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Investigational blood test could detect many types of cancer with one blood draw

OHSU tapped to join new early detection study; men and women aged 50 and older may be eligible to participate

beer standing in a research lab with people working behind him

Tom Beer, M.D., deputy director of the OHSU Knight Cancer Institute, one of five sites across the country selected by GRAIL, Inc., a health care company dedicated to detecting cancer early, to join a study designed to improve early detection of cancer. (OHSU/Kristyna Wentz-Graff)

The Knight Cancer Institute at Oregon Health & Science University is one of five sites across the country selected by GRAIL, Inc., a health care company dedicated to detecting cancer early, to join a study designed to improve early detection of cancer.

The PATHFINDER study will evaluate the implementation of an investigational early detection test that has been designed to test many types of cancer through a single blood draw, into clinical practice for the first time.

“This is one of the most promising studies we’ve seen to date for a test that could detect multiple types of cancer,” says Tom Beer, M.D., deputy director of the OHSU Knight Cancer Institute and principal investigator on the PATHFINDER study. “One of the aspects I’m most excited about is that through OHSU’s participation, people in Oregon will be among the first to have the opportunity to be tested. Being at the forefront of generating new knowledge means we have the ability to bring it to our community faster.”

Beer, talking with a patient

“This is one of the most promising studies we’ve seen to date for a test that could detect multiple types of cancer,” says Beer, left. (OHSU/Kristyna Wentz-Graff)

Beer will manage the OHSU study concerning solid tumors; Uma Borate, M.D., a co-principal investigator on the OHSU study, will manage the hematologic, or blood-based, cancers.

Men and women aged 50 or older who meet eligibility criteria and receive care at OHSU’s main campus, community and participating health system clinics, may be eligible to participate in PATHFINDER, which currently is accepting applications. Study participants will receive test results within 30 days or less from the time of the blood draw.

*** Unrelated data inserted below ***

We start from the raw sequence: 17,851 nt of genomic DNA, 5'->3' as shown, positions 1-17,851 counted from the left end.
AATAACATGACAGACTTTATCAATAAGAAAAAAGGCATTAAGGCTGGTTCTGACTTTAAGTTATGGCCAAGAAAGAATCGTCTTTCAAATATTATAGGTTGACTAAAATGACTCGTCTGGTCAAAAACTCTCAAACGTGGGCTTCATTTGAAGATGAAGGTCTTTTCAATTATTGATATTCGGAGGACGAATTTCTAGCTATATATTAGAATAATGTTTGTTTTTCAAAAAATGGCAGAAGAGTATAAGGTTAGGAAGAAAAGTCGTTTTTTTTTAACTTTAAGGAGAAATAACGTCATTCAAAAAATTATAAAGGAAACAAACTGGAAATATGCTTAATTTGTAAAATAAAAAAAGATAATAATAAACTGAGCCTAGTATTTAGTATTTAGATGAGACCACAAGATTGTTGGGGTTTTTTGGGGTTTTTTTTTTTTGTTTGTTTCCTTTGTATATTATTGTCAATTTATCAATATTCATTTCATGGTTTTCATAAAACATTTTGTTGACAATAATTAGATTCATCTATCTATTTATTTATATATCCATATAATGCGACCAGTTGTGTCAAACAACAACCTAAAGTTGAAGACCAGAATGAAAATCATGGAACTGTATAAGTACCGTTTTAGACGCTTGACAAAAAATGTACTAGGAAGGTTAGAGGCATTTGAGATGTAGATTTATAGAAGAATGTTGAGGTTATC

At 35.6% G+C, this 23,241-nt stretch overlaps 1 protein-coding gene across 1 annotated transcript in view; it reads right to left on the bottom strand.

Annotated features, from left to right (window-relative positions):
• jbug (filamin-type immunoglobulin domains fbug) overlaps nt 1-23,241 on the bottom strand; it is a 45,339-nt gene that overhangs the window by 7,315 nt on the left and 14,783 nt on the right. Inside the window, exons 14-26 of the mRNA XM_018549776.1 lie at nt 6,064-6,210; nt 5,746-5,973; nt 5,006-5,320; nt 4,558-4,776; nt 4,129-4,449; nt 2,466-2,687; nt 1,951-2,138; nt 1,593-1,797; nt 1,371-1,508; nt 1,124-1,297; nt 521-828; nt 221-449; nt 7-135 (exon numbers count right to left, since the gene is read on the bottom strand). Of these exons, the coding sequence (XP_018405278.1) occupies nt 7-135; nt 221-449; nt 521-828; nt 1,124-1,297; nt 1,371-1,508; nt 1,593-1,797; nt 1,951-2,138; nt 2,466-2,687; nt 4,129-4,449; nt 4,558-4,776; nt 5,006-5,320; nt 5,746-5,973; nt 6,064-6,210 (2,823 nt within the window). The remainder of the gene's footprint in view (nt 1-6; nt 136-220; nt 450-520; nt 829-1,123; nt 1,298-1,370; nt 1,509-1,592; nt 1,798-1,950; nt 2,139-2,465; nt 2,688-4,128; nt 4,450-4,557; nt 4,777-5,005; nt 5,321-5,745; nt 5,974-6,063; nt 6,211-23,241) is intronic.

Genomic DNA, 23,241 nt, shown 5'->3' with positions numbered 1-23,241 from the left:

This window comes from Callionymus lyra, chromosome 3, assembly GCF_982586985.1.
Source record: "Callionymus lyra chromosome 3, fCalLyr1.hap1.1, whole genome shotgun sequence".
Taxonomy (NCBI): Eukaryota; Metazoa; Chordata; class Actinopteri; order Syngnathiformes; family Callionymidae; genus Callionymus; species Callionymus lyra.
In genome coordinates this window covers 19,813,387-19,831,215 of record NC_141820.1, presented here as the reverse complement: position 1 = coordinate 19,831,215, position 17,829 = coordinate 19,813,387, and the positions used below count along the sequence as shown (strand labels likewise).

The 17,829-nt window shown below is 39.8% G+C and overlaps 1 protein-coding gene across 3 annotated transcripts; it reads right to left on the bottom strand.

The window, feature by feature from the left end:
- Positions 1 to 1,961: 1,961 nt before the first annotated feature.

About the multi-cancer early detection test

GRAIL’s multi-cancer early detection test is designed to detect many types of cancer through a blood draw. It looks for signals of cancer that currently may be present. If a signal that may be cancer is detected, the test is designed to identify the location in the body the signal may be coming from, for example, the lungs or the colon. This information helps clinicians determine the appropriate tests to confirm whether cancer is present.

GRAIL’s test is capable of detecting more than 20 types of cancer, including cancer types for which no screening tests currently are available. To date, when the blood test signals the presence of cancer, it has assigned the correct organ of origin 93% of the time.

This study is an important step on the multi-cancer early detection test’s path to commercialization.

CEDAR research lab

Research assistant Jenny Chu looks over blood samples in the lab at OHSU Knight Cancer Institute’s Cancer Early Detection Advanced Research, CEDAR, Center. GRAIL’s test is capable of detecting more than 20 types of cancer, including cancer types for which no screening tests currently are available. (OHSU/Kristyna Wentz-Graff)

The importance of early detection

Beer says people should “pay attention” to the field of early cancer detection because it’s a “quickly evolving field.”

“For many types of cancer, we know that when we can find cancer early, we have better survival rates,” says Beer, also the chief medical officer of the OHSU Knight Cancer Institute’s Cancer Early Detection Advanced Research, CEDAR, Center. “We are focused on methods to detect lethal cancers early while avoiding false-positive results or detecting clinically insignificant conditions. We also know there are many cancer types for which we have no screening methods. The work being done in this field to find screening solutions is ever-evolving, and very exciting.”

CEDAR is the first large-scale early cancer detection center of its kind. Its mission is to detect and stop lethal cancers at the earliest stage because early detection saves lives. By leveraging the world-class researchers at OHSU and the OHSU Knight Cancer Institute, CEDAR can improve patient lives through collaborative projects in engineering, genetics, early cancer biology, population science, clinical oncology, and clinical trials.

Other PATHFINDER study sites include the Dana-Farber Cancer Institute, Mayo Clinic, Sutter Health, and Intermountain Healthcare.